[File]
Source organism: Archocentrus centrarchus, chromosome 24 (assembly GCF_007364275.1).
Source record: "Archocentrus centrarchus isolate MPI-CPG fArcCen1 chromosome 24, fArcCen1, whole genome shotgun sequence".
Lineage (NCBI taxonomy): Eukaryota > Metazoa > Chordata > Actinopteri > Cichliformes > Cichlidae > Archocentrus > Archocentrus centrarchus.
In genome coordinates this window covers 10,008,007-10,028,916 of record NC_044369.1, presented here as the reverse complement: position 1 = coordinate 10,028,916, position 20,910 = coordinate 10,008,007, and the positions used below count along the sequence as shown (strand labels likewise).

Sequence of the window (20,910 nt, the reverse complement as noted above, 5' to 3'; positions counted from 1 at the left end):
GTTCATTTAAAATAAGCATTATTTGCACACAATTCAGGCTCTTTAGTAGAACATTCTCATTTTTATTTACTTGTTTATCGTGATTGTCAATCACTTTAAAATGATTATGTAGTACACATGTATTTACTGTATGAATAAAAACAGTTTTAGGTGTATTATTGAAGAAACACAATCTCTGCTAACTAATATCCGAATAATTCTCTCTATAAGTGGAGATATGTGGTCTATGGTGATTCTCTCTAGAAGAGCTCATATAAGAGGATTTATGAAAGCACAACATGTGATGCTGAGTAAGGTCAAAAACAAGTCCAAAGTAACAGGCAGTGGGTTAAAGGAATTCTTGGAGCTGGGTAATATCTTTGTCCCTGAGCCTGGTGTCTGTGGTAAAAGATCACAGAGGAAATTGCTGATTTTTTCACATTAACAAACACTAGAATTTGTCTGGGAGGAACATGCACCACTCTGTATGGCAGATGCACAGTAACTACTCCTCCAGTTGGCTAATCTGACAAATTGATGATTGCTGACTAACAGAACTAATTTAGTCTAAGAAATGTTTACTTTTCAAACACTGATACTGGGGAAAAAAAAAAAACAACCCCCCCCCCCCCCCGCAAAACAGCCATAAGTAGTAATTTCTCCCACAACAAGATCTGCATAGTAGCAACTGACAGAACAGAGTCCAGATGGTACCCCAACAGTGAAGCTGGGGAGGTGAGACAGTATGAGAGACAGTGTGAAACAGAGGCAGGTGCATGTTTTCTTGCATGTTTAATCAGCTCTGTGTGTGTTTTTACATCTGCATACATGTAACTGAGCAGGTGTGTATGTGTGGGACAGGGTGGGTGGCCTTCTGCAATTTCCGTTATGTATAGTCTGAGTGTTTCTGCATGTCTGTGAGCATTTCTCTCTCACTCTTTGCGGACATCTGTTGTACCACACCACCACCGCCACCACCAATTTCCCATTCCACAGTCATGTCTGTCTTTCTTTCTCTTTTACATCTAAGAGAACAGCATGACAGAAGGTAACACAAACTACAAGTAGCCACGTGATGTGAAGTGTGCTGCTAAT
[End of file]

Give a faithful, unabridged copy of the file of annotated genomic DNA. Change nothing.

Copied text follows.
Source organism: Archocentrus centrarchus, chromosome 24 (assembly GCF_007364275.1).
Source record: "Archocentrus centrarchus isolate MPI-CPG fArcCen1 chromosome 24, fArcCen1, whole genome shotgun sequence".
Lineage (NCBI taxonomy): Eukaryota > Metazoa > Chordata > Actinopteri > Cichliformes > Cichlidae > Archocentrus > Archocentrus centrarchus.
In genome coordinates this window covers 10,008,007-10,028,916 of record NC_044369.1, presented here as the reverse complement: position 1 = coordinate 10,028,916, position 20,910 = coordinate 10,008,007, and the positions used below count along the sequence as shown (strand labels likewise).

Sequence of the window (20,910 nt, the reverse complement as noted above, 5' to 3'; positions counted from 1 at the left end):
GTTCATTTAAAATAAGCATTATTTGCACACAATTCAGGCTCTTTAGTAGAACATTCTCATTTTTATTTACTTGTTTATCGTGATTGTCAATCACTTTAAAATGATTATGTAGTACACATGTATTTACTGTATGAATAAAAACAGTTTTAGGTGTATTATTGAAGAAACACAATCTCTGCTAACTAATATCCGAATAATTCTCTCTATAAGTGGAGATATGTGGTCTATGGTGATTCTCTCTAGAAGAGCTCATATAAGAGGATTTATGAAAGCACAACATGTGATGCTGAGTAAGGTCAAAAACAAGTCCAAAGTAACAGGCAGTGGGTTAAAGGAATTCTTGGAGCTGGGTAATATCTTTGTCCCTGAGCCTGGTGTCTGTGGTAAAAGATCACAGAGGAAATTGCTGATTTTTTCACATTAACAAACACTAGAATTTGTCTGGGAGGAACATGCACCACTCTGTATGGCAGATGCACAGTAACTACTCCTCCAGTTGGCTAATCTGACAAATTGATGATTGCTGACTAACAGAACTAATTTAGTCTAAGAAATGTTTACTTTTCAAACACTGATACTGGGGAAAAAAAAAAAACAACCCCCCCCCCCCCCCGCAAAACAGCCATAAGTAGTAATTTCTCCCACAACAAGATCTGCATAGTAGCAACTGACAGAACAGAGTCCAGATGGTACCCCAACAGTGAAGCTGGGGAGGTGAGACAGTATGAGAGACAGTGTGAAACAGAGGCAGGTGCATGTTTTCTTGCATGTTTAATCAGCTCTGTGTGTGTTTTTACATCTGCATACATGTAACTGAGCAGGTGTGTATGTGTGGGACAGGGTGGGTGGCCTTCTGCAATTTCCGTTATGTATAGTCTGAGTGTTTCTGCATGTCTGTGAGCATTTCTCTCTCACTCTTTGCGGACATCTGTTGTACCACACCACCACCGCCACCACCAATTTCCCATTCCACAGTCATGTCTGTCTTTCTTTCTCTTTTACATCTAAGAGAACAGCATGACAGAAGGTAACACAAACTACAAGTAGCCACGTGATGTGAAGTGTGCTGCTAAT